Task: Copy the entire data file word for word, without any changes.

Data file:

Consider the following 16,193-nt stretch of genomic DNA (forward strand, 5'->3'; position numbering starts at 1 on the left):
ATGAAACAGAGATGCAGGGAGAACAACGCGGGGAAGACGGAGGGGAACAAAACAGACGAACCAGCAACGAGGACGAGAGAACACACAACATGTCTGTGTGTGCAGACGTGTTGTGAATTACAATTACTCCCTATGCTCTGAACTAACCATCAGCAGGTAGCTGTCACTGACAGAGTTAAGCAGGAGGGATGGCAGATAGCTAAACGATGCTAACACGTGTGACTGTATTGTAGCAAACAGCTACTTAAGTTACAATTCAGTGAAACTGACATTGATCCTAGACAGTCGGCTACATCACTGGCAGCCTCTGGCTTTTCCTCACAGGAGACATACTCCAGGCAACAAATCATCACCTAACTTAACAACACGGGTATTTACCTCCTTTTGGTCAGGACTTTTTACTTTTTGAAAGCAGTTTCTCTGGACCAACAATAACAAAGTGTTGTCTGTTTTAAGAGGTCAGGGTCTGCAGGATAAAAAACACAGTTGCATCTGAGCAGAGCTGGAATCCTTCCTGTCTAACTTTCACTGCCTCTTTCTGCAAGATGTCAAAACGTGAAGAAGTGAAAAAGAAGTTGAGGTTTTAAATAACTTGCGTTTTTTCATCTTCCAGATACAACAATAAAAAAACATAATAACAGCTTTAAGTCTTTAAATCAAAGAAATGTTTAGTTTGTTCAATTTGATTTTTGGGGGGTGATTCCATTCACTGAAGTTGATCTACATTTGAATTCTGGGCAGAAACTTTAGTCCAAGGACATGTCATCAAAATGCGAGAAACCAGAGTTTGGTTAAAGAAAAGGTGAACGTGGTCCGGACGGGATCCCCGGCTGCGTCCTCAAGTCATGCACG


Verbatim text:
Consider the following 16,193-nt stretch of genomic DNA (forward strand, 5'->3'; position numbering starts at 1 on the left):
ATGAAACAGAGATGCAGGGAGAACAACGCGGGGAAGACGGAGGGGAACAAAACAGACGAACCAGCAACGAGGACGAGAGAACACACAACATGTCTGTGTGTGCAGACGTGTTGTGAATTACAATTACTCCCTATGCTCTGAACTAACCATCAGCAGGTAGCTGTCACTGACAGAGTTAAGCAGGAGGGATGGCAGATAGCTAAACGATGCTAACACGTGTGACTGTATTGTAGCAAACAGCTACTTAAGTTACAATTCAGTGAAACTGACATTGATCCTAGACAGTCGGCTACATCACTGGCAGCCTCTGGCTTTTCCTCACAGGAGACATACTCCAGGCAACAAATCATCACCTAACTTAACAACACGGGTATTTACCTCCTTTTGGTCAGGACTTTTTACTTTTTGAAAGCAGTTTCTCTGGACCAACAATAACAAAGTGTTGTCTGTTTTAAGAGGTCAGGGTCTGCAGGATAAAAAACACAGTTGCATCTGAGCAGAGCTGGAATCCTTCCTGTCTAACTTTCACTGCCTCTTTCTGCAAGATGTCAAAACGTGAAGAAGTGAAAAAGAAGTTGAGGTTTTAAATAACTTGCGTTTTTTCATCTTCCAGATACAACAATAAAAAAACATAATAACAGCTTTAAGTCTTTAAATCAAAGAAATGTTTAGTTTGTTCAATTTGATTTTTGGGGGGTGATTCCATTCACTGAAGTTGATCTACATTTGAATTCTGGGCAGAAACTTTAGTCCAAGGACATGTCATCAAAATGCGAGAAACCAGAGTTTGGTTAAAGAAAAGGTGAACGTGGTCCGGACGGGATCCCCGGCTGCGTCCTCAAGTCATGCACG